by Nick Clark, National Manager General Policy
Farmers doing their bit on climate change
Statistics NZ’s 2021 Business Operations Survey has revealed the awareness farmers have on climate change and their actions to reduce emissions and adapt to its impacts. Both are greater than for businesses as a whole.
Businesses in the agriculture, forestry, and fishing industry are amongst the most aware of the potential impacts of climate change, with 61% saying they were ‘very aware’ compared to only 39% for all businesses. Meanwhile, 52% were ‘very aware’ of government policies and programmes to reduce emissions, again much more than the 27% for all businesses.
The main reason why agriculture, forestry, and fishing businesses took climate change related actions was because they had experienced its physical impacts, with 44% saying that was why they had acted, much higher than 17% for all businesses.
The main barriers stopping agriculture, forestry, and fishing businesses were a lack of information to support decision-making (20%), that it was simply too costly (30%), and that there was a lack of viable technology (25%) – all of these much higher than for businesses as a whole.
25% of agriculture, forestry, and fishing businesses plan to measure their emissions, the highest for all industries and much higher than the overall result (10%).
40% of agriculture, forestry, and fishing businesses have made investments to reduce emissions or adapt to impacts of climate change, a bit higher than 35% for businesses as a whole. Uncertainty around future policy direction (30%) and uncertainty about the future of the ETS (28%) were the biggest barriers to investment, and much higher than for businesses as a whole (13% and 10% respectively).
Turning to business priorities over the next five years agriculture, forestry, and fishing businesses had the highest percentage of respondents saying emissions reduction (15% versus 7% for businesses as a whole) and for those saying preparing for changes in the physical environment (25% compared to 7% for businesses as a whole).
In contrast only 16% prioritised business expansion (compared to 28% for businesses as a whole), perhaps indicating farmers facing limits on production. Also, only 14% prioritised maintaining or enhancing their reputation (compared to 28% for businesses as a whole). This perhaps indicates more pressing concerns of achieving actual emissions reduction and of adapting to the impacts of climate change.
These results show farmers are doing their bit and wanting to do more, much more so than businesses overall. But to achieve this they need more and better information, more cost effective options, including better technology, and they need certainty about climate change policies and ETS settings.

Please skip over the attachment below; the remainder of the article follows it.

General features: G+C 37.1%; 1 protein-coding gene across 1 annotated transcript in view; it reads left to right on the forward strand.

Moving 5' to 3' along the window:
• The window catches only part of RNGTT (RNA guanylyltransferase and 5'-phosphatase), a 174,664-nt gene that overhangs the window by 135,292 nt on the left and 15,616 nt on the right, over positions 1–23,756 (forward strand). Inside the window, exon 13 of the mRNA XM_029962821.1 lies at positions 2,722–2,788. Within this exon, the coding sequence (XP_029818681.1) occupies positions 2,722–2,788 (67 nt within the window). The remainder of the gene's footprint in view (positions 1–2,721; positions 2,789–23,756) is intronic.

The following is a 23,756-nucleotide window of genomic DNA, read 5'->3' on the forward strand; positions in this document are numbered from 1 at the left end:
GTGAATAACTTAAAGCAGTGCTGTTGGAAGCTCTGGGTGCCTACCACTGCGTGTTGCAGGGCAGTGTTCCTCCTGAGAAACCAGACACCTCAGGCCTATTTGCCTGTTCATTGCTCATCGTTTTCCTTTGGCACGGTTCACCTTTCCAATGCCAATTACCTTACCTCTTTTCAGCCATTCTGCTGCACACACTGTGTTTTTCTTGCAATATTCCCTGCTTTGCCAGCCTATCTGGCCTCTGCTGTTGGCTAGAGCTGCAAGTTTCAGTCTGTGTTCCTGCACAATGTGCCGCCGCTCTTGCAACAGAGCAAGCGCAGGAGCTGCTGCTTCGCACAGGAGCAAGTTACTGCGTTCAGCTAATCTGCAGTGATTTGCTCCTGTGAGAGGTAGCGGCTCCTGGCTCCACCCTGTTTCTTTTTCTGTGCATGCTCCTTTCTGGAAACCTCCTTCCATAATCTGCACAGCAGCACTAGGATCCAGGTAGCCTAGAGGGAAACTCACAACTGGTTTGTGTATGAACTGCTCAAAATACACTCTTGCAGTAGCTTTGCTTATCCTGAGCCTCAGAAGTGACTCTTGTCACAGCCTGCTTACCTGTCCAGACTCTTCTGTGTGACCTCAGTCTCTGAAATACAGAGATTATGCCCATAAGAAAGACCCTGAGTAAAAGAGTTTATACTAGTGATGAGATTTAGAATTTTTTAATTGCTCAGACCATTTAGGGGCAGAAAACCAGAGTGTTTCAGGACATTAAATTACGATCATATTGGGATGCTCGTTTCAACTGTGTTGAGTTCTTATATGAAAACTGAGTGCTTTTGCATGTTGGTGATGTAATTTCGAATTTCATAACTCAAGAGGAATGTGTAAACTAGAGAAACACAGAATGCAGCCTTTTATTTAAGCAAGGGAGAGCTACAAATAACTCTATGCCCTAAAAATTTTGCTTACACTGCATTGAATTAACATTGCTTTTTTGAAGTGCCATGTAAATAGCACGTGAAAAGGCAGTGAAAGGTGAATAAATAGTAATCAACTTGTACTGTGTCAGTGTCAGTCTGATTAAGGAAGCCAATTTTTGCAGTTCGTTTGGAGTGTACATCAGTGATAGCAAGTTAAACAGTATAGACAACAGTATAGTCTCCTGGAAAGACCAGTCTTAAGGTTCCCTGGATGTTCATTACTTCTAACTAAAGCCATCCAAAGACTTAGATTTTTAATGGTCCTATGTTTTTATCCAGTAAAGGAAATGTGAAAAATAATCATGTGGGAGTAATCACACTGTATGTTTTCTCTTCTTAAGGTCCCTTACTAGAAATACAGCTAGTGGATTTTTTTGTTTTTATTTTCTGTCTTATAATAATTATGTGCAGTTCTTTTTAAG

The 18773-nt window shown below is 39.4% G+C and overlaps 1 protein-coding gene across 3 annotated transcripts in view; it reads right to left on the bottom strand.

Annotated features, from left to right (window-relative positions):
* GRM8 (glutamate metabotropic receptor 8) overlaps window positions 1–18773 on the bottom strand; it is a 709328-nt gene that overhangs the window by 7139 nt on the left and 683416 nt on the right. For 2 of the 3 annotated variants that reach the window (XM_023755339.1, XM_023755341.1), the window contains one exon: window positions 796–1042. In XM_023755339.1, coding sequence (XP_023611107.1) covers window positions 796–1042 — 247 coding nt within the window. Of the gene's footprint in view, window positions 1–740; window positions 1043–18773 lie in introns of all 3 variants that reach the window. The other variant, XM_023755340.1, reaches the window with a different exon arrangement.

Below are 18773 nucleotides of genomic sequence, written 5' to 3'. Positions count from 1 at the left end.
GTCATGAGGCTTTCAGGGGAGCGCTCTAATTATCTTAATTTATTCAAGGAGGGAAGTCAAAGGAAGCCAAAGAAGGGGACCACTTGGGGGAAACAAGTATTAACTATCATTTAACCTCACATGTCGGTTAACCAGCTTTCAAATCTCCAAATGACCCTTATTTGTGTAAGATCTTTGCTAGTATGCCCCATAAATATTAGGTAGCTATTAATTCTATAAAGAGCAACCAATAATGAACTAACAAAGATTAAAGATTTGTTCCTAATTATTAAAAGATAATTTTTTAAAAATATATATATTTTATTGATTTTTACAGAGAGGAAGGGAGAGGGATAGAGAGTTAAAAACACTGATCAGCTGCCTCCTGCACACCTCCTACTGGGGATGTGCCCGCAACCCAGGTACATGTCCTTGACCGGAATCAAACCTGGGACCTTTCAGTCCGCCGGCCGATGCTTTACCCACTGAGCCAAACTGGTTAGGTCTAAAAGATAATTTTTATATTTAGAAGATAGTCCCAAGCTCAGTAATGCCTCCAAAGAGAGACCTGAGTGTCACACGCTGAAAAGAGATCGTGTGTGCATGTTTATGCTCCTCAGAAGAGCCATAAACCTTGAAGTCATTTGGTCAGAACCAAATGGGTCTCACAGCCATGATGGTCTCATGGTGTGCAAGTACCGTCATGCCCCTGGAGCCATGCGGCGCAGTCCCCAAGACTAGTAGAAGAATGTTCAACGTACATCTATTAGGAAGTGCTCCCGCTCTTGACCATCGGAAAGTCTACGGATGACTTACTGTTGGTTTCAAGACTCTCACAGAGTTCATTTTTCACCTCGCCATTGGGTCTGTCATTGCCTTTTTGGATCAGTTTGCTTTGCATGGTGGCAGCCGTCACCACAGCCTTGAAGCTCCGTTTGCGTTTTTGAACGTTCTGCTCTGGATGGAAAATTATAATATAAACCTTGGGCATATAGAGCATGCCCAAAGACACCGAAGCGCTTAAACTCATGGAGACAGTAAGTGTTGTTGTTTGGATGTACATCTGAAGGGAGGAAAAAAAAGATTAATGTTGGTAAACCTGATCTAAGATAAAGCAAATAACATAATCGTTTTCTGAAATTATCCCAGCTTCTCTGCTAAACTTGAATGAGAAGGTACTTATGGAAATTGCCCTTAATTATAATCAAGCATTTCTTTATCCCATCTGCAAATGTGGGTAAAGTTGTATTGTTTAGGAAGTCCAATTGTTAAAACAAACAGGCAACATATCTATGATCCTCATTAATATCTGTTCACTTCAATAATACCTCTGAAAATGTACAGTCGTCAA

The survey samples businesses with six or more employees. Overall, there were 47,448 respondents, of which 3,882 were agriculture, forestry, and fishing businesses.
Farmers’ confidence down
Rabobank’s March quarter Rural Confidence Survey has shown farmer confidence slipping into negative territory.
24% of respondents expected conditions in the agricultural economy to improve over the next 12 months, down 4 points on the December quarter survey. 27% expected conditions to worsen, unchanged from December, while 46% expected no change, down 3 points.
Rabobank said strong demand, rising commodity prices and positive overseas markets were cited by farmers with an optimistic outlook, while a ‘host of issues’ – including government policy, rising input costs, labour shortages and the fallout from the Russia-Ukraine conflict – were concerning farmers with a negative outlook.
Business confidence a little better, but not for farmers
ANZ’s monthly Business Outlook Survey has shown a small improvement in business confidence but a further increase in cost and price pressures.
The March survey showed a net 41.9% of respondents expecting general economic conditions to worsen over the past 12 months, a 9.9 point improvement from February but still very dire. Agriculture was by far the most negative of sectors and it became even more negative, with a net 71.4% expecting conditions to worsen, a 4.7 point decline.
Turning to own activity, the better predictor for economic growth, a net 3.3% expect their activity to increase over the next 12 months, a 5.5 point improvement. For agriculture a net 9.5% expect their activity to increase, a 1.6 point decline.
Cost expectations got even more acute with a net 95.9% expecting costs to increase, up 3.9 points. For agriculture all respondents expected their costs to increase. This spilled over to pricing intentions, with a net 80.5% expecting to increase prices, up 6.4 points. For agriculture there is less ability to set higher prices so its expectations were lower at 57.9%, but still up 7.9 points.
Forward inflation expectations strengthened to 5.51% for all respondents (up from 5.29%), with agricultural respondents expecting inflation of 5.72% (down from 5.87%).
Ag debt falls further
Agricultural debt slipped again in February with dairy lending continuing to be squeezed lower.